Christmas & New Year Celebration: Wrap-Up Tradition or ‘kuncikan’
Written by Olivian Polii, a former JoTravelGuide City Consultant – Manado
Celebrating Christmas and New Year is a common thing we celebrate every year. But have you ever heard of a tradition to wrap-up those two big celebrations? We have that kind of tradition here in Minahasa. I am talking about a dominant tribe in North Sulawesi – Indonesia.
In Minahasa and some other places around Manado & Bitung, we celebrate Christmas on December 25th & 26th (we call it the 1st & 2nd part of Christmas celebration). So is with New Year, it’s celebrated on January 1st & 2nd. Normally, we visit our relatives, friends, and neighbors on those dates. In some other places, they do not have any further celebration afterward. But for Minahasan people, it’s a little bit different.
The fact is, we have a unique tradition called kuncikan. Kuncikan is an Indonesian word (kunci: key, kuncikan: to lock / to end up / to wrap up) . The meaning of that word is not so familiar to the rest of Indonesian people since it’s just mostly used by Minahasan people to refer to the closing celebration of Christmas and New Year. Though in some areas they celebrate it every Sunday during the month of January, but generally, we celebrate it by the 4th Sunday or the last Sunday of January.
There is no official date for kuncikan. In some places, they hold kuncikan tradition every Sunday in January by riding on ‘bendi’, which is traditional two-wheeled carriage pulled by a horse, and visiting relatives & friends. It’s quite interesting since the main road traffic is dominated by bendi and along the roadside people are watching the passing bendis.
When I was a little child, I used to join the kuncikan celebration by riding on a truck, packed with other children in the village, and brought some rotten eggs. Wondering what those rotten eggs were for? Well, we call it our ‘war equipment’. This is how it works: on that day, children would collect as many rotten eggs as possible & spare a sum of money to pay for their ride on the truck for a back-and-fourth route. It used to be a harvesting day for truck drivers! There could be around 20 children in one truck and a single back-and-fourth route last in about 20 minutes. It was just a short route to some neighbor villages.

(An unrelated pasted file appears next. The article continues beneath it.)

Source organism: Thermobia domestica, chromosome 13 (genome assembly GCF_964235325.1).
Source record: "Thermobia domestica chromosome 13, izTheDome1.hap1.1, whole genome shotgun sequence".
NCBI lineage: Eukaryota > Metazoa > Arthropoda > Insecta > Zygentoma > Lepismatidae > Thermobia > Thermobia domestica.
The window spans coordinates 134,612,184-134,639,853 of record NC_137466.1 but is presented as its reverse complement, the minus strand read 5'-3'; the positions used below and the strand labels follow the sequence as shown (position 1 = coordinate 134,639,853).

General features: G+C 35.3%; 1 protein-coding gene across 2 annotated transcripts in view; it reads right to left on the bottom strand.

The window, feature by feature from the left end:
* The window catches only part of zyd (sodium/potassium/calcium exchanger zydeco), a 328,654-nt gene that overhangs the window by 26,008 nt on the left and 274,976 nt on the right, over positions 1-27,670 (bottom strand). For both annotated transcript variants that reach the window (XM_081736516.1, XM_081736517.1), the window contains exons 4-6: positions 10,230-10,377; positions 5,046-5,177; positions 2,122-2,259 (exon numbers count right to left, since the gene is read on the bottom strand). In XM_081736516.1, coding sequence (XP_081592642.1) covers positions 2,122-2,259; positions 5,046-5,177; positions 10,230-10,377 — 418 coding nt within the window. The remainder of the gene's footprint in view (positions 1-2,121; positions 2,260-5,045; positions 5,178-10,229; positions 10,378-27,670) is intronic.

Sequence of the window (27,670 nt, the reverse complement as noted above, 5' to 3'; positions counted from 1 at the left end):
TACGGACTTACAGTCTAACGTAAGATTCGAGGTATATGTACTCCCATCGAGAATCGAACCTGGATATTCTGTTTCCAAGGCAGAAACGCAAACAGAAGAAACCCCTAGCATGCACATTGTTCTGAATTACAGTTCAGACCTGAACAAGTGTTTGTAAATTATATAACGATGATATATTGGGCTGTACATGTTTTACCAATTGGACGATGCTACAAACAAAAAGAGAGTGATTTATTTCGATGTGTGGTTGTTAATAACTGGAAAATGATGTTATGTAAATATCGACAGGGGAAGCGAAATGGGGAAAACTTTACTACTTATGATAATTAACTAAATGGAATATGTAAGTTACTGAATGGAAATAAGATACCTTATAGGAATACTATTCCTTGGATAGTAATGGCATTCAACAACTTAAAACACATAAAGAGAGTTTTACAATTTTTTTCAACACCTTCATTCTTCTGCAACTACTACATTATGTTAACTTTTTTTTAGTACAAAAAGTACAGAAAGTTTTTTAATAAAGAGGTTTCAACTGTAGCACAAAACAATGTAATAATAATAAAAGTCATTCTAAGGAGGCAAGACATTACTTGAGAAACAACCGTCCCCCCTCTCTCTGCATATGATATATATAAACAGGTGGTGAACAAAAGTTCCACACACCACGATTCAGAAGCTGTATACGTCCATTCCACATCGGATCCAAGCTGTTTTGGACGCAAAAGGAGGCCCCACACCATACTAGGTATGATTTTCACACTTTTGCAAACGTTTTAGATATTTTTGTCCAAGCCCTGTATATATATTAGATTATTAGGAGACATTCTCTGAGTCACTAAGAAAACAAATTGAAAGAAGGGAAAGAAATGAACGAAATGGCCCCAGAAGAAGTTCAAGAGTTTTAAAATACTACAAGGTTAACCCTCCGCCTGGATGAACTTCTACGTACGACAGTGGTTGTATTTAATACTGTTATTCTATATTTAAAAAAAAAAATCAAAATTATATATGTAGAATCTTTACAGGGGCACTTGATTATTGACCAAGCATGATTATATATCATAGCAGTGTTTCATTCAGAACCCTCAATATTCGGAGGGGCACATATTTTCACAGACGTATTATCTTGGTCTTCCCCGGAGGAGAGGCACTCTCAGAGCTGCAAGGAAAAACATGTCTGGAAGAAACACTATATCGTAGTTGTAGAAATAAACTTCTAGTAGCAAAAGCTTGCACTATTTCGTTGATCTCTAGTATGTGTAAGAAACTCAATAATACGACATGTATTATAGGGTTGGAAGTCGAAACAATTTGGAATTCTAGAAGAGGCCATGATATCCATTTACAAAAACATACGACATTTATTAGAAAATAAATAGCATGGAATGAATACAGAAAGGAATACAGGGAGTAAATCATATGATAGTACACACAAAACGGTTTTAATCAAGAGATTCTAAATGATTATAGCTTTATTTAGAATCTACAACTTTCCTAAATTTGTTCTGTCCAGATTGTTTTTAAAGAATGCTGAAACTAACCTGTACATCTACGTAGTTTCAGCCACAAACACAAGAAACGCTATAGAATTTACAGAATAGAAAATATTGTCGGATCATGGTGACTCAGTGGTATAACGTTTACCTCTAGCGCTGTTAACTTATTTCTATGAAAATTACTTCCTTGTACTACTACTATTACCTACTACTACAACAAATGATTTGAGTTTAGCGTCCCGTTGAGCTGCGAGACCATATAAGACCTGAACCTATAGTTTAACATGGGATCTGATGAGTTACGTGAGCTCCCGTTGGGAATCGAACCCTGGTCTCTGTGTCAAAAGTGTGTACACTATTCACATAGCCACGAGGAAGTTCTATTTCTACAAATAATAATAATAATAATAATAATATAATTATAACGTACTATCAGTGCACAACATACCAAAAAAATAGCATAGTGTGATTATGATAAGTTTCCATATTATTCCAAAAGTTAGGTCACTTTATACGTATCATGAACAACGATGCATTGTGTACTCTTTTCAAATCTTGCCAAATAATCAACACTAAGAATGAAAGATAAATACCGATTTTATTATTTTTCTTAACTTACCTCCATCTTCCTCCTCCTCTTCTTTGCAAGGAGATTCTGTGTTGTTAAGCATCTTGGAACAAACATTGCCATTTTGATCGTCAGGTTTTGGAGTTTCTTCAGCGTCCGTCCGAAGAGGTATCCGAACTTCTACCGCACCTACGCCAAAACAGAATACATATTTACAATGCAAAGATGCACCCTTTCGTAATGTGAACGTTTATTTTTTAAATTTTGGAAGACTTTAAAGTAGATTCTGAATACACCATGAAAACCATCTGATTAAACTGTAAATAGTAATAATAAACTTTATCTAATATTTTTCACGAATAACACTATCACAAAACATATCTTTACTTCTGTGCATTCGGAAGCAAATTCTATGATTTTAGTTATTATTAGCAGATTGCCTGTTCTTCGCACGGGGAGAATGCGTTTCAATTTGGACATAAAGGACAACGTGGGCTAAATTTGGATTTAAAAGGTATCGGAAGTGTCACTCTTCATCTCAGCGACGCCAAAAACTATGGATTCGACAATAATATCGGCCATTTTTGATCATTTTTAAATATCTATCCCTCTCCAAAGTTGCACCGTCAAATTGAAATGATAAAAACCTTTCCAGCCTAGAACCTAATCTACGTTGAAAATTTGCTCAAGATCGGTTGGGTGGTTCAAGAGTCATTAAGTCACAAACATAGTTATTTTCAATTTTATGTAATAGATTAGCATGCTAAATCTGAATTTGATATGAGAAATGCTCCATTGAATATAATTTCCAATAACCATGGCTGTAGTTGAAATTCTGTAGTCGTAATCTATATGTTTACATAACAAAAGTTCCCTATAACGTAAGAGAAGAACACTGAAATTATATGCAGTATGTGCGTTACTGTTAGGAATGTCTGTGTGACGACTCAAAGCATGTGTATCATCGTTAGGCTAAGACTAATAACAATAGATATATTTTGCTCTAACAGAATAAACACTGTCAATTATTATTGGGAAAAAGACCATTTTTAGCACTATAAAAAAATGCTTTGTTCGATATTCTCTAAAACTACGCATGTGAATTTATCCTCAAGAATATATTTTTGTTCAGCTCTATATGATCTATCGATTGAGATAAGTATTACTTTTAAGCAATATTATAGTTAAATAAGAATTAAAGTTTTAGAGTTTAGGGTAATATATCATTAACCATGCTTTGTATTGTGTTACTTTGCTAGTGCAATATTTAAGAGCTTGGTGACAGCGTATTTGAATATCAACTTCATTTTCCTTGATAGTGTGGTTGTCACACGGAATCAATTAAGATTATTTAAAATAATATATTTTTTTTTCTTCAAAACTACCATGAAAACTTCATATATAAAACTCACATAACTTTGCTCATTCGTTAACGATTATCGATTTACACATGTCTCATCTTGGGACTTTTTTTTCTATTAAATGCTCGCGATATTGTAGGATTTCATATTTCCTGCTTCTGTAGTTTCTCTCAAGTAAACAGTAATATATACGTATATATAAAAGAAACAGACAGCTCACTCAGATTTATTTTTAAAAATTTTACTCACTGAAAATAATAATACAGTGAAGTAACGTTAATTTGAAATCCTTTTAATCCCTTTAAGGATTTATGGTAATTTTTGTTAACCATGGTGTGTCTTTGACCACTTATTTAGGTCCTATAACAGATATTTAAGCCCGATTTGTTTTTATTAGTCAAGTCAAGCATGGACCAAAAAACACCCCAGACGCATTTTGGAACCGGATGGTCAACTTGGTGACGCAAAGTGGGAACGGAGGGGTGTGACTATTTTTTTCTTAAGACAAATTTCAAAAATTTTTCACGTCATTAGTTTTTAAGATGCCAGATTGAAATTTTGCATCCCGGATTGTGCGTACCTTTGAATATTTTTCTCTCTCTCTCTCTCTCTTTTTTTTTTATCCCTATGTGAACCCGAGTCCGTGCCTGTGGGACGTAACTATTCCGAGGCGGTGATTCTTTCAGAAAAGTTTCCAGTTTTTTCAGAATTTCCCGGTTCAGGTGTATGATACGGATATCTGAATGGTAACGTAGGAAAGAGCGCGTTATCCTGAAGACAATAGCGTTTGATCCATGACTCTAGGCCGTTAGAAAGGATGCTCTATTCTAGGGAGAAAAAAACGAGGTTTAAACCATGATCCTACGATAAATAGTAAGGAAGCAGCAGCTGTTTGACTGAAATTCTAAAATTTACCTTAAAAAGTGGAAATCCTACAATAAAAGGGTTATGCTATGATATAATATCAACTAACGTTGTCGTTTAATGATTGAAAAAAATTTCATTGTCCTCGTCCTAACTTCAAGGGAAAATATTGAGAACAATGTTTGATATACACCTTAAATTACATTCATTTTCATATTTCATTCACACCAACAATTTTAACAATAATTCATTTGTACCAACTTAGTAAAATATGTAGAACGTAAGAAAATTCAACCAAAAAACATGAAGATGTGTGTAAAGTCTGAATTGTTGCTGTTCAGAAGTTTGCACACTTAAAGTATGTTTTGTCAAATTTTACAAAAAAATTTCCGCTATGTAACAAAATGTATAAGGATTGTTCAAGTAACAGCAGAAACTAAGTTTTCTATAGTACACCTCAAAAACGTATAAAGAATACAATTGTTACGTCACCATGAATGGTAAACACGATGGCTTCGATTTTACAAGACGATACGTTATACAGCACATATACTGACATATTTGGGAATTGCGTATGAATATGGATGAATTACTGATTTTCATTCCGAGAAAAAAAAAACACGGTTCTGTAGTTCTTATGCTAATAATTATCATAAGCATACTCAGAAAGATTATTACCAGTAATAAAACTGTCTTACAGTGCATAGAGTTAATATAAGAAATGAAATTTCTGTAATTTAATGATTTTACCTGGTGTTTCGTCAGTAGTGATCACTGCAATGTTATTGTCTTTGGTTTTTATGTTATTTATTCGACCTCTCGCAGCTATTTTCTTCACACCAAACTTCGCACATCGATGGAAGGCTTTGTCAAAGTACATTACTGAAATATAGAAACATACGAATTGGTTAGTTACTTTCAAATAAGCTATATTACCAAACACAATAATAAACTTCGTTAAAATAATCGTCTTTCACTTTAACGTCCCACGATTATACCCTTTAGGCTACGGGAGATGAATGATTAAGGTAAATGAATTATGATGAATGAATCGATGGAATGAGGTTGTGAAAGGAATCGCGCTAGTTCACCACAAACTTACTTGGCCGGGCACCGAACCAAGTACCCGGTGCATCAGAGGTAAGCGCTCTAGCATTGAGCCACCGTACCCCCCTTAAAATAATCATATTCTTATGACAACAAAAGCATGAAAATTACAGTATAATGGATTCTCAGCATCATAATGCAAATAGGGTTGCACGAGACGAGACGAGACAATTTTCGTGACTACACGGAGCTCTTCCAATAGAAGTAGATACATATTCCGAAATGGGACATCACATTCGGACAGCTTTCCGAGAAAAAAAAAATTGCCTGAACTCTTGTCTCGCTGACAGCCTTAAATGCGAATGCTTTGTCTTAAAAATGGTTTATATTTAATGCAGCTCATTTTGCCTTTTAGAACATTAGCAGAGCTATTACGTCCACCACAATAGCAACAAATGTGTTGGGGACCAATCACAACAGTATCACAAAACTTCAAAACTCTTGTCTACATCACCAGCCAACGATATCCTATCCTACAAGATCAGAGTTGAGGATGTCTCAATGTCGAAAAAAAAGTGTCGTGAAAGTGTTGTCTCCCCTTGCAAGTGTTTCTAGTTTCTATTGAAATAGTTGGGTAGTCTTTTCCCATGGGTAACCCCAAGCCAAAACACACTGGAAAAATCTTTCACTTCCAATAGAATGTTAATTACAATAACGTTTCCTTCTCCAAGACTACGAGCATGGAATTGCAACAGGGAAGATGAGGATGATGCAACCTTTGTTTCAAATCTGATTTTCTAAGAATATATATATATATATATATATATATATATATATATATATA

The riding started in the afternoon, some times around 2p.m. When the truck started to move, we started to sing joyous songs until we passed some other trucks from different direction (of course, the same purpose trucks for children to enjoy this fun thing), aaannnnddd…let the rotten eggs war begin!! Don’t try to imagine the smell on our heads & clothes when we got home after that!!
There is another unique way to celebrate kuncikan. In Manado, kuncikan is celebrated through a figura carnival. That’s quite fun to watch since you can see people put on weird-looking attire and make-up on their faces. An old lady in High School uniform, a grown-up man in Elementary School uniform, female wearing male’s attire and vice versa, any humorous idea they could think of will be performed on that carnival.
Figura carnival has been an annual tradition in Manado. Allegedly, it’s a Portuguese tradition that has been adapted in accordance with the local culture here.
I will post some pictures of kuncikan tradition soon after I have my pocket-camera repaired..(hope I could).
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